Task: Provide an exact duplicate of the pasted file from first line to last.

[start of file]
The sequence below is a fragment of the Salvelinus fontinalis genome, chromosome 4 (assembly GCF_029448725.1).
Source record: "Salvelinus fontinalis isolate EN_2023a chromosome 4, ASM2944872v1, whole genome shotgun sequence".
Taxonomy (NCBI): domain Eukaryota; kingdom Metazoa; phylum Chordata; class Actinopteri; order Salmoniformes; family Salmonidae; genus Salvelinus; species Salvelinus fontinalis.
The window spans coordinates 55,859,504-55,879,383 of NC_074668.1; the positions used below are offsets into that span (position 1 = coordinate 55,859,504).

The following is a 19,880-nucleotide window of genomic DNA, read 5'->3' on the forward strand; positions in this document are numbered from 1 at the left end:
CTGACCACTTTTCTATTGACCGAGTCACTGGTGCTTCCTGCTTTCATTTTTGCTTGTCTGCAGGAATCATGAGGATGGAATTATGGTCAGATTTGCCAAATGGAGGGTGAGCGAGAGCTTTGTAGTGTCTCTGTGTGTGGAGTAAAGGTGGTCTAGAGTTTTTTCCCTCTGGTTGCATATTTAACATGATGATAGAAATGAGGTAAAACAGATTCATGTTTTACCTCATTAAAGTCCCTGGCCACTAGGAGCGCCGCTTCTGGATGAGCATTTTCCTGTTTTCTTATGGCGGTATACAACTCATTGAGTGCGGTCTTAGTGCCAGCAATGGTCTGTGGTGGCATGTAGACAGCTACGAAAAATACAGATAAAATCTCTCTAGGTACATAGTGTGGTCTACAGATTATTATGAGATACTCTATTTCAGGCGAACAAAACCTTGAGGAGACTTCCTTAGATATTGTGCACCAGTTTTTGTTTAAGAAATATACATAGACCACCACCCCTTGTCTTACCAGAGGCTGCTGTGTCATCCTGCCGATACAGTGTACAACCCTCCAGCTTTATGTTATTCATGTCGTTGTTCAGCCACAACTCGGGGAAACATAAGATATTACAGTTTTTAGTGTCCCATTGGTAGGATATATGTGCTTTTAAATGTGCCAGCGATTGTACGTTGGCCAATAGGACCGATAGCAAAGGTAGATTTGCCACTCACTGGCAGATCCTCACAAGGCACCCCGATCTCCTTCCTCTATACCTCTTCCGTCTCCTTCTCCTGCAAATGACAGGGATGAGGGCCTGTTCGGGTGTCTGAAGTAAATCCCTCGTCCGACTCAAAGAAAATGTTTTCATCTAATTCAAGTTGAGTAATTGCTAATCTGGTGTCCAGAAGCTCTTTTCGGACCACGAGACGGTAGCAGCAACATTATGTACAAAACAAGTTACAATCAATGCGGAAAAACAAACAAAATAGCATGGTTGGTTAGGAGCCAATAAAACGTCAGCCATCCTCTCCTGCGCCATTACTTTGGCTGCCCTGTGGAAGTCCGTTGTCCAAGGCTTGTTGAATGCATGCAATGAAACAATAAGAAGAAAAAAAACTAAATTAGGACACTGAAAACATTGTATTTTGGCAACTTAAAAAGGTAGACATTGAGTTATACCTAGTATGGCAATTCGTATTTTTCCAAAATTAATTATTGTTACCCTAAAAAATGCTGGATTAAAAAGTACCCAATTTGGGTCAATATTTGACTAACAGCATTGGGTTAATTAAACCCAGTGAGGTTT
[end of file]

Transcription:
The sequence below is a fragment of the Salvelinus fontinalis genome, chromosome 4 (assembly GCF_029448725.1).
Source record: "Salvelinus fontinalis isolate EN_2023a chromosome 4, ASM2944872v1, whole genome shotgun sequence".
Taxonomy (NCBI): domain Eukaryota; kingdom Metazoa; phylum Chordata; class Actinopteri; order Salmoniformes; family Salmonidae; genus Salvelinus; species Salvelinus fontinalis.
The window spans coordinates 55,859,504-55,879,383 of NC_074668.1; the positions used below are offsets into that span (position 1 = coordinate 55,859,504).

The following is a 19,880-nucleotide window of genomic DNA, read 5'->3' on the forward strand; positions in this document are numbered from 1 at the left end:
CTGACCACTTTTCTATTGACCGAGTCACTGGTGCTTCCTGCTTTCATTTTTGCTTGTCTGCAGGAATCATGAGGATGGAATTATGGTCAGATTTGCCAAATGGAGGGTGAGCGAGAGCTTTGTAGTGTCTCTGTGTGTGGAGTAAAGGTGGTCTAGAGTTTTTTCCCTCTGGTTGCATATTTAACATGATGATAGAAATGAGGTAAAACAGATTCATGTTTTACCTCATTAAAGTCCCTGGCCACTAGGAGCGCCGCTTCTGGATGAGCATTTTCCTGTTTTCTTATGGCGGTATACAACTCATTGAGTGCGGTCTTAGTGCCAGCAATGGTCTGTGGTGGCATGTAGACAGCTACGAAAAATACAGATAAAATCTCTCTAGGTACATAGTGTGGTCTACAGATTATTATGAGATACTCTATTTCAGGCGAACAAAACCTTGAGGAGACTTCCTTAGATATTGTGCACCAGTTTTTGTTTAAGAAATATACATAGACCACCACCCCTTGTCTTACCAGAGGCTGCTGTGTCATCCTGCCGATACAGTGTACAACCCTCCAGCTTTATGTTATTCATGTCGTTGTTCAGCCACAACTCGGGGAAACATAAGATATTACAGTTTTTAGTGTCCCATTGGTAGGATATATGTGCTTTTAAATGTGCCAGCGATTGTACGTTGGCCAATAGGACCGATAGCAAAGGTAGATTTGCCACTCACTGGCAGATCCTCACAAGGCACCCCGATCTCCTTCCTCTATACCTCTTCCGTCTCCTTCTCCTGCAAATGACAGGGATGAGGGCCTGTTCGGGTGTCTGAAGTAAATCCCTCGTCCGACTCAAAGAAAATGTTTTCATCTAATTCAAGTTGAGTAATTGCTAATCTGGTGTCCAGAAGCTCTTTTCGGACCACGAGACGGTAGCAGCAACATTATGTACAAAACAAGTTACAATCAATGCGGAAAAACAAACAAAATAGCATGGTTGGTTAGGAGCCAATAAAACGTCAGCCATCCTCTCCTGCGCCATTACTTTGGCTGCCCTGTGGAAGTCCGTTGTCCAAGGCTTGTTGAATGCATGCAATGAAACAATAAGAAGAAAAAAAACTAAATTAGGACACTGAAAACATTGTATTTTGGCAACTTAAAAAGGTAGACATTGAGTTATACCTAGTATGGCAATTCGTATTTTTCCAAAATTAATTATTGTTACCCTAAAAAATGCTGGATTAAAAAGTACCCAATTTGGGTCAATATTTGACTAACAGCATTGGGTTAATTAAACCCAGTGAGGTTT